Whistler, British Columbia, has long been one of Canada’s top ski destinations. Now, seven years after it hosted the world at the Winter Olympics, it’s better than ever—and the town is proving it has a whole lot more going for it than just skiing, from cool new restaurants to its own art gallery. For the ski couple getting the itch for their first ski trip of the season, this piece of west coast Canadiana is a gold-medal-worthy choice.
You could say Whistler Mountain was born for the Olympics—or at least it was conceived with the Games in mind. The mountain’s founding father Franz Wilhelmsen was inspired to create the resort after a trip to the 1960 Olympics in Squaw Valley, California. And after unsuccessful bids in 1962 and 1973, he finally got the provincial government’s backing to develop Whistler into an Olympic-ready venue. So when in 2003, the International Olympic Committee announced that Whistler would host the 2010 Winter Olympics (along with Vancouver), it was an achievement four decades in the making.
Where to Ski
You can ski like an Olympian on the Dave Murray Downhill—named after a local legend—now open to the public, where Americans Bode Miller and Lindsey Vonn both took home gold medals. Thanks to a $17.5 million government investment, Whistler’s snowmaking capabilities have doubled since the Games, meaning better early-season snow coverage for skiers. This year was proof; the mountain opened on November 17th, an unusually early opening that some of the veteran staff referred to as the best opening they’ve ever seen. Whistler Mountain boasts more than 8,100 acres of powdery slopes along with world-class terrain parks and more than 200 trails. For something steep and fast and a little tucked away from the rest of the mountain, try School Marm. For powder-seekers, there’s a secret area called High Test and Low Test reserved for only those that know about it.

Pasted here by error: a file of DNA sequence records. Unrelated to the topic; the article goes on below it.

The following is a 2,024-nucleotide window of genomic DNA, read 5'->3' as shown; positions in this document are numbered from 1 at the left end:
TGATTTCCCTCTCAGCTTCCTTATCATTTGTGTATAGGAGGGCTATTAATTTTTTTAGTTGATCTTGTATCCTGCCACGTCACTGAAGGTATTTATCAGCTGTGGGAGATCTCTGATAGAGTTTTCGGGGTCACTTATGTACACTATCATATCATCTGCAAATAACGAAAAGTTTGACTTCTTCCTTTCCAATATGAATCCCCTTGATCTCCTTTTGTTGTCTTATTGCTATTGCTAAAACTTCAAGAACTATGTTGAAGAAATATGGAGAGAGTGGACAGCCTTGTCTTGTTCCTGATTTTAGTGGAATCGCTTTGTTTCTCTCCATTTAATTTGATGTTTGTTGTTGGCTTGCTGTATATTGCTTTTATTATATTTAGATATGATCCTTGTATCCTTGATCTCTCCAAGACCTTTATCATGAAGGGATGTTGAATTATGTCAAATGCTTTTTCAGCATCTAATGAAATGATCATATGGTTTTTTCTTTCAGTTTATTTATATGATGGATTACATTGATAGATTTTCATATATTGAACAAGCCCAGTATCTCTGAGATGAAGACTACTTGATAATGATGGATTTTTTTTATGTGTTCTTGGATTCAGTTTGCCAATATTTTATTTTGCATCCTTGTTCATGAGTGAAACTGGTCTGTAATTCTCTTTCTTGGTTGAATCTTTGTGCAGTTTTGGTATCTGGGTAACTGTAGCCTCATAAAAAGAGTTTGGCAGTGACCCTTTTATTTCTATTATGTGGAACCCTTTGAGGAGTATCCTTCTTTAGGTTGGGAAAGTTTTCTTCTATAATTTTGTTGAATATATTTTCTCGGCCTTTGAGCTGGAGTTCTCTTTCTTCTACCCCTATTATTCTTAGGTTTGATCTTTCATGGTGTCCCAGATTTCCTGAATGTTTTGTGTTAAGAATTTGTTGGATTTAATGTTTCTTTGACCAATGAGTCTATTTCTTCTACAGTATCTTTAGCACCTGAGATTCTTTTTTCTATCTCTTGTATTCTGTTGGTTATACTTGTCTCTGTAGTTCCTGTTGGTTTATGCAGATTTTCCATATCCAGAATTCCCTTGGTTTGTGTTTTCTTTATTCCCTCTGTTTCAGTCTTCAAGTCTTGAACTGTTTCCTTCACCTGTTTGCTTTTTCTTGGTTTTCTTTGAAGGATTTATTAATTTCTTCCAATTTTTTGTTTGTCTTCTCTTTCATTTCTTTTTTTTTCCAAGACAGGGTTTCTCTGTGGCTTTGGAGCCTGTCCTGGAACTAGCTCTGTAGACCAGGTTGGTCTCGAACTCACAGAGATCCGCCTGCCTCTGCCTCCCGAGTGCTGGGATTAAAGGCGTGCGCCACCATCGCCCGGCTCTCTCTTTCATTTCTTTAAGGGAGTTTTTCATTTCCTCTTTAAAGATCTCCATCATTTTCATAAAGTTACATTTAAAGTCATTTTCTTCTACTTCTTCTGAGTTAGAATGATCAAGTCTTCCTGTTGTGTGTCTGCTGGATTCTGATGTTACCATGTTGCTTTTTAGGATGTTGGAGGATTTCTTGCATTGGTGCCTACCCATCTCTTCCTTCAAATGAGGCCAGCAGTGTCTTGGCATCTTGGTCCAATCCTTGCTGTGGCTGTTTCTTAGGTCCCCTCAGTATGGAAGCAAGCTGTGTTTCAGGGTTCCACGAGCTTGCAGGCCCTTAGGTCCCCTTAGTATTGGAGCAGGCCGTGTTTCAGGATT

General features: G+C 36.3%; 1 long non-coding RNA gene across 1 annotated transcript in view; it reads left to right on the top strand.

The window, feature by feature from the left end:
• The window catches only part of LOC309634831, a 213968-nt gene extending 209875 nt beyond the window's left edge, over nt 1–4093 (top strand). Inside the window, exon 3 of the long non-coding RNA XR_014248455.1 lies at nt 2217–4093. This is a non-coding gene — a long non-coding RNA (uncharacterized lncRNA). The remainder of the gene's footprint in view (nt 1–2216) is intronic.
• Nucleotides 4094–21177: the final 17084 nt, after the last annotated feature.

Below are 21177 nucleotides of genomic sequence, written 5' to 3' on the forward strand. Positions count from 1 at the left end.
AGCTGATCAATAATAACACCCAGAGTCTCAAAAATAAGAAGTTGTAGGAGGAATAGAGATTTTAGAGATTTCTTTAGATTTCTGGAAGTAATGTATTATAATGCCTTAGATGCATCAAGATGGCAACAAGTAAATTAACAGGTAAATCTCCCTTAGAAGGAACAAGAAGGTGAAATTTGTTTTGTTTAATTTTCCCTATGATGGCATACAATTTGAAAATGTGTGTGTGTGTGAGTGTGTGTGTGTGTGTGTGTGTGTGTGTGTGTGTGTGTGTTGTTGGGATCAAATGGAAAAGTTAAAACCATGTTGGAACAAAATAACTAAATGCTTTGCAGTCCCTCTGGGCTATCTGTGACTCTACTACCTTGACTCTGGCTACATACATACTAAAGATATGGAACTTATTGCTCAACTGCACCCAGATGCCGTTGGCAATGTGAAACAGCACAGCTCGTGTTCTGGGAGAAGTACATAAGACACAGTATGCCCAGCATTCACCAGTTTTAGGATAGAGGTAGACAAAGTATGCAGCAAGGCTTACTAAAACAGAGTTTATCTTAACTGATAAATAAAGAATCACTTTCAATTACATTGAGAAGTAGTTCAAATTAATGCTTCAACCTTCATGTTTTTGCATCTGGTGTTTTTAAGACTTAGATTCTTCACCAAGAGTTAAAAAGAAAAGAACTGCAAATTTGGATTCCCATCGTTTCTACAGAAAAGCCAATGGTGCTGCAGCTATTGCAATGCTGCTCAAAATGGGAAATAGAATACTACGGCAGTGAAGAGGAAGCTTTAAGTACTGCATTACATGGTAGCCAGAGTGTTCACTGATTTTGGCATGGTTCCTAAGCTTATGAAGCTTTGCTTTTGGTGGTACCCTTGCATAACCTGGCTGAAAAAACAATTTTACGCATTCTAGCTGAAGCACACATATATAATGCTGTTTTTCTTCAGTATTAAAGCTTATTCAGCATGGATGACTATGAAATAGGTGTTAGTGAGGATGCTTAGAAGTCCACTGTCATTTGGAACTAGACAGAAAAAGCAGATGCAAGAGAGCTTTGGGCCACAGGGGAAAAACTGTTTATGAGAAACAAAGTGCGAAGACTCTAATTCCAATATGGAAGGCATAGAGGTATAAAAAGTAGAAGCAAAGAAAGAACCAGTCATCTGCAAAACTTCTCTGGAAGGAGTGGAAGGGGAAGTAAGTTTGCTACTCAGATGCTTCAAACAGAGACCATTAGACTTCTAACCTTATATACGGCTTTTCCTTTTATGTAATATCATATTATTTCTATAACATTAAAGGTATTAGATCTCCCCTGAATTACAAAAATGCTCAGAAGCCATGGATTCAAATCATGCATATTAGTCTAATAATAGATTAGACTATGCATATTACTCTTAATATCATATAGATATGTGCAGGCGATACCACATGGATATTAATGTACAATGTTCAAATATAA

In the 1980s, there was a popular motto among skiers that found its way onto a pair of underwear sold at Whistler gift shops. It read: “Just because I sleep with you, doesn’t mean I have to ski with you.” It was a top seller because the message rings true; couples aren’t always meant to ski together. While skiing can be a lovely couples’ activity—we wouldn’t be writing this otherwise!—some dangers must be avoided. One common cause of friction occurs when one half of the duo is significantly more experienced than the other. Teaching a partner to ski never seems to end well, as evidenced by some Whistler-Blackcomb staff who joke that while a full-day private lesson may be pricey, it’s still much cheaper than a divorce. Instead, you should take advantage of the bevy of talented ski instructors that call Whistler home. They know the ropes, and they won’t get frustrated with your inability to quickly master the snowplough. Send your less-experienced spouse off to learn the basics, then regroup later for an après-ski refreshment with dinner. Happiness guaranteed!
Farm-to-Table Foodie Scene
Whistler is no longer a simple ski town; its food scene is scorching hot—even during the cool and snowy winters. Restaurants are taking advantage of the nearby Pemberton farms to source local ingredients and create a farm-to-table culture to satisfy palates with even the highest standards. Try hot spots like Araxi Restaurant, a classy joint whose chef, James Walt, brought the farm-to-table mentality to Whistler in the first place. Stop in for date night at Bar Oso, a newish spot with a New York City feel and a tendency towards Spanish tapas. Or step into the unconventional Bearfoot Bistro, where you can get a personal chef-led cooking class, sip vodka in a -25℉ tasting room, or try your hand at sabering the top off a champagne bottle. Any trip to Whistler should include an exploration of their up-and-coming food scene as part of your après-ski plans.
Where to Stay
One of the beauties of Whistler is its selection of charming chalets both in and around Whistler Village. From ski chic to alpine bliss, all sorts of homes are available for rent year-round, some able to accommodate as many as 18. Whether part of a large group or looking for an intimate getaway centered around shredding pow, there will be a villa for you. Try the modern Belmont Estate in one of Whistler’s most exclusive neighborhoods, Stonebridge. Sure, you’ll be across Alta Lake from the village and mountain, but that’s not an issue with Belmont’s onsite helipad and helicopter, allowing you to heliski-in and heliski-out from your front door to the mountain. Villas like Whistler Slopeside and Horstman Lane offer ski-in, ski-out access (the regular kind) and can each sleep a group of 10. Those looking for a complete villa experience with a little skiing on the side can choose between Akasha and its indoor pool and waterfall, The Villa with ping pong and pool tables, and a home theater, and Compass Point, where you can arrange for a private chef and even a babysitter.